Thursday, December 24th 2020

Prices of NAND Flash Controller ICs Poised to Rise by 15-20% due to Tightening Production Capacity for Foundry Services, Says TrendForce

In the upstream semiconductor industry, the major foundries such as TSMC and UMC are reporting fully loaded capacities, while in the downstream, the available production capacity for OSAT is also lacking, according to TrendForce's latest investigations. Given this situation, suppliers of NAND Flash controller ICs such as Phison and Silicon Motion are now unable to meet upside demand from their clients. Not only have many controller IC suppliers temporarily stopped offering quotes for new orders, but they are also even considering raising prices soon because the negotiations between NAND Flash suppliers and module houses over 1Q21 contracts are now at the critical juncture. The potential increases in prices of controller ICs from outsourced suppliers (IC design houses) are currently estimated to be the range of 15-20%.

With regards to the demand side, demand has risen significantly for eMMC solutions with medium- and low-density specifications (i.e., 64 GB and lower), for which NAND Flash suppliers have mostly stopped updating the NAND Flash process technology, while maintaining support with the legacy 2D NAND or the 64L 3D NAND process. This is on account of strong sales for Chromebook devices and TVs. As older processes gradually account for a lowering portion of bit output proportions from NAND Flash suppliers, these companies are exhibiting a lowered willingness to directly supply such eMMC products to clients. As a result, clients now need to turn to memory module houses, which are able to source NAND Flash components and controllers, to procure eMMC products in substantial quantities.
Hikes in prices of controller ICs will lead to hikes in module prices with mainstream 32 GB and 64 GB solutions for Chromebooks experiencing largest increases
TrendForce points out that even though the whole NAND Flash market is still in oversupply right now, medium- and low-density eMMC solutions will likely experience price hikes as they are in tight supply due to insufficient output of controller ICs. An increase in prices of controller ICs will result in a corresponding increase in the fixed costs of eMMC solutions. This, in turn, will put pressure on OEMs that are procuring components. With this scenario now becoming a reality, prices of those eMMC solutions that are in high demand could rise slightly in 1Q21. Examples include 32 GB and 64 GB solutions for Chromebook devices.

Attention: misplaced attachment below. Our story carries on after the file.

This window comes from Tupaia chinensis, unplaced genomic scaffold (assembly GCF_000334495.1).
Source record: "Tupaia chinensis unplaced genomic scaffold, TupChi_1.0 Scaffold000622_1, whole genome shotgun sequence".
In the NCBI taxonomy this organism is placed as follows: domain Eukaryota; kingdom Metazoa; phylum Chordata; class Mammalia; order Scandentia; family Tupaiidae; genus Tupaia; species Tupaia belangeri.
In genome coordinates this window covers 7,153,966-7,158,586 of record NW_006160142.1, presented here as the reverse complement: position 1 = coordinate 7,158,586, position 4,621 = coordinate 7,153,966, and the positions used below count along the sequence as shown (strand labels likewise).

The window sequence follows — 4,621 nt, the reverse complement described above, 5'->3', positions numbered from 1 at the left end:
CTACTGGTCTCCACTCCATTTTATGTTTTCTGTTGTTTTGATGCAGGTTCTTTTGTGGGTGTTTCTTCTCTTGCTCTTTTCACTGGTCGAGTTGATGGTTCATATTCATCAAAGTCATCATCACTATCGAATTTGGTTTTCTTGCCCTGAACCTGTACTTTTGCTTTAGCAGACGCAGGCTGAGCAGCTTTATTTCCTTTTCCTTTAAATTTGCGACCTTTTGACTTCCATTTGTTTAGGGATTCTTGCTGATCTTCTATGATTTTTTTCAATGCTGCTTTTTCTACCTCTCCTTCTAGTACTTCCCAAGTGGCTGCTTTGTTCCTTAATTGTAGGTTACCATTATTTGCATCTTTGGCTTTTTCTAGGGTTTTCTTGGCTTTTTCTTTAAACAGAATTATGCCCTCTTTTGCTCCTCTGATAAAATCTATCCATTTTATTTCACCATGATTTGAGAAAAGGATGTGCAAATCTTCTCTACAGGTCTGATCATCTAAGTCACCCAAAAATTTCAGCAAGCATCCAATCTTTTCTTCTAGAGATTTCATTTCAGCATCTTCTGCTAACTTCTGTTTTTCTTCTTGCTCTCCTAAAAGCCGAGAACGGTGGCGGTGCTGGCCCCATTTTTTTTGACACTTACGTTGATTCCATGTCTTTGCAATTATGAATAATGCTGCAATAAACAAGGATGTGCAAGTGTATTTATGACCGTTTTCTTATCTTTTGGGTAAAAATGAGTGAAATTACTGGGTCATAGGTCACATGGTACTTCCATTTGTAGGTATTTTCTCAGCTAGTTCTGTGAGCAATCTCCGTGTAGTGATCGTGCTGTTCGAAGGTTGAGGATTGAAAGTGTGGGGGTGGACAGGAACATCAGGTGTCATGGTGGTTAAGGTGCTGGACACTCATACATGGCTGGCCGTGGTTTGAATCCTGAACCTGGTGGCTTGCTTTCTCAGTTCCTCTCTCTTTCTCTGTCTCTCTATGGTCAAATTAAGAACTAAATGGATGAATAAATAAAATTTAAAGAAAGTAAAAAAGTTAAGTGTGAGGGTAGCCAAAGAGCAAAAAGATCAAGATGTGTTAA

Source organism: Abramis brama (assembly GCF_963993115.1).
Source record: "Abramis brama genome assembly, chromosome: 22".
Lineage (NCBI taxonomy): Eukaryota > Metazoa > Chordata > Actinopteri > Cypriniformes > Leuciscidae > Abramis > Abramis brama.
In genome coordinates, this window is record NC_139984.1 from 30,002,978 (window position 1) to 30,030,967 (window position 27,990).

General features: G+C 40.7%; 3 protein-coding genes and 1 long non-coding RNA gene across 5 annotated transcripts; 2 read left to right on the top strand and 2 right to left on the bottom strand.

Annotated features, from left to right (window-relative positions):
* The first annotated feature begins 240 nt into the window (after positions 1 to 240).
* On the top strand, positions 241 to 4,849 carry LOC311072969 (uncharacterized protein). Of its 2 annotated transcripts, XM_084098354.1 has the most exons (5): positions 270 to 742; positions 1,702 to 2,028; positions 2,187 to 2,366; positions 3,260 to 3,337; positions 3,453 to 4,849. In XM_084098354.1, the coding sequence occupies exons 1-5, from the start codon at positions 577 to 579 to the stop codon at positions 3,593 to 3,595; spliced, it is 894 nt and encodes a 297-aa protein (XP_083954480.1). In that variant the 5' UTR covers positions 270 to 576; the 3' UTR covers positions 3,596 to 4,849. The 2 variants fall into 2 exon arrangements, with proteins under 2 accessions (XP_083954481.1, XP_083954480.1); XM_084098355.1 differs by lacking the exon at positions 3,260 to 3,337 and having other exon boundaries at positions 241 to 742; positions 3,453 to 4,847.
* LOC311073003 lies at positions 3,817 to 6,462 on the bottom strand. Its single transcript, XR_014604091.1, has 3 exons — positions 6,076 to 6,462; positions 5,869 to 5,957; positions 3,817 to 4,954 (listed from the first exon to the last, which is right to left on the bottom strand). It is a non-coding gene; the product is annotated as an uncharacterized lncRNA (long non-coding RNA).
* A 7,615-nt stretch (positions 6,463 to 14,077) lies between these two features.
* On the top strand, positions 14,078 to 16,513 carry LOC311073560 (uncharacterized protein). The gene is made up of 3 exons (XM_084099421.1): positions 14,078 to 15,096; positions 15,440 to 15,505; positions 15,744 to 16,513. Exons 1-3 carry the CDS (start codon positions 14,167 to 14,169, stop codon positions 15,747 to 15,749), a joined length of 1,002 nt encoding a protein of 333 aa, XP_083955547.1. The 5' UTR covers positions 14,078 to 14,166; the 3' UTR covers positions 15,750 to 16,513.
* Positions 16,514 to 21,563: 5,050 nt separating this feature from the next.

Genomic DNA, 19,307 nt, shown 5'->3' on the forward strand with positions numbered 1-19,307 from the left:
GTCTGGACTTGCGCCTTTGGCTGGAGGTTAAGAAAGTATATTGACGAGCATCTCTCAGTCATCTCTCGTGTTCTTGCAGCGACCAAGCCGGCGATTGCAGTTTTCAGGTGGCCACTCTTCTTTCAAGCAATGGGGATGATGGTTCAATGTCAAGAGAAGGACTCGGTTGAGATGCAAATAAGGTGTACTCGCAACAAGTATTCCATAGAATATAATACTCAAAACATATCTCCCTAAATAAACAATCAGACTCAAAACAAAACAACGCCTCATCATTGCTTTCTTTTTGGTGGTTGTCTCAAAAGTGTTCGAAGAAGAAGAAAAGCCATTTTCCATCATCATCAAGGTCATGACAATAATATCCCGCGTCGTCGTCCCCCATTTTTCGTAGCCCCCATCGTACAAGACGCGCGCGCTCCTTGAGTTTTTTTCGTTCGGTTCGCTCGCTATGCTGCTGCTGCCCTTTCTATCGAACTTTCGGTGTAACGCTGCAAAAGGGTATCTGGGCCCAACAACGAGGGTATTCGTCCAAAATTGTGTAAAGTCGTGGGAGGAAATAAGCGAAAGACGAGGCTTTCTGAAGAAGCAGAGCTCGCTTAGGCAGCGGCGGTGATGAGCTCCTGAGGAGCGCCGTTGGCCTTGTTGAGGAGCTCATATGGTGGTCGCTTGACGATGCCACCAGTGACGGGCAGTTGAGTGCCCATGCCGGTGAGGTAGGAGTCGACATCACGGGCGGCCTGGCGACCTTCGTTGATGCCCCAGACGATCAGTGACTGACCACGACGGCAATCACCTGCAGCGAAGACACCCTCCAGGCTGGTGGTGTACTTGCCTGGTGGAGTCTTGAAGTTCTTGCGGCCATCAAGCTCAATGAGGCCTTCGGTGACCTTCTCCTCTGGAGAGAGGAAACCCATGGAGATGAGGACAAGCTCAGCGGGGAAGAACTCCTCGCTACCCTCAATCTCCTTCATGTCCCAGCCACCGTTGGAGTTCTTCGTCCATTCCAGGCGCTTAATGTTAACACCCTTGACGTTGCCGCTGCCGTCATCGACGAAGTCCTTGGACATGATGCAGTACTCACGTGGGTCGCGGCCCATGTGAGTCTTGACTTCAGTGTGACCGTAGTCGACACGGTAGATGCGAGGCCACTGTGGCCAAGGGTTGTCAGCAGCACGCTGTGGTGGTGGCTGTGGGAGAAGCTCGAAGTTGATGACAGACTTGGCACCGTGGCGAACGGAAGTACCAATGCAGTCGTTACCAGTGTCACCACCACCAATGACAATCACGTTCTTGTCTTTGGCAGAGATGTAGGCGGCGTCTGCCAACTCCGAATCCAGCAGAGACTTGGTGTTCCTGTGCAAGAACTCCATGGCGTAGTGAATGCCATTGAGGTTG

In the SSD market, the major NAND Flash suppliers such as Samsung are also the major device manufacturers. Most SSD manufacturers have in-house controller ICs that are made at foundries under long-term agreements. Hence, there have been no reports of price hikes or shortages for SSD controller ICs. However, TrendForce has observed that lead time has been prolonged for SSD controller ICs as well. Additionally, the share of SSD controller ICs that have been outsourced to IC design houses has increased for SSDs with PCIe 4.0. In the future, there is an increasing possibility that prices of SSD controller ICs will be affected by the statuses of outsourced IC suppliers.
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26 Comments on Prices of NAND Flash Controller ICs Poised to Rise by 15-20% due to Tightening Production Capacity for Foundry Services, Says TrendForce

#1
HTC
Prices of NAND Flash Controller ICs Poised to Rise by 15-20% due to Tightening Production Capacity for Foundry Services, Says TrendForce because they want to
There: corrected the title ...
Posted on Reply
#3
TumbleGeorge
There is no point to produce in 2021 small SSD with below 240/256GB size...hmm maybe even below 480/512GB is no point because more 4TB and 8TB is on market soon and biggest (16TB?) And price of ~500GB is very cheap and very accessible to all, even the poorest people and businesses. Yes for small office and for very budget PCs is was enough 30, 60, 120... But it's a lot of this has been produced in past there are large stocks that have not yet been sold.
Posted on Reply
#4
Rictorhell
Some of you are apparently away for the holidays, or just missed this article completely, somehow. But I will say "it" :)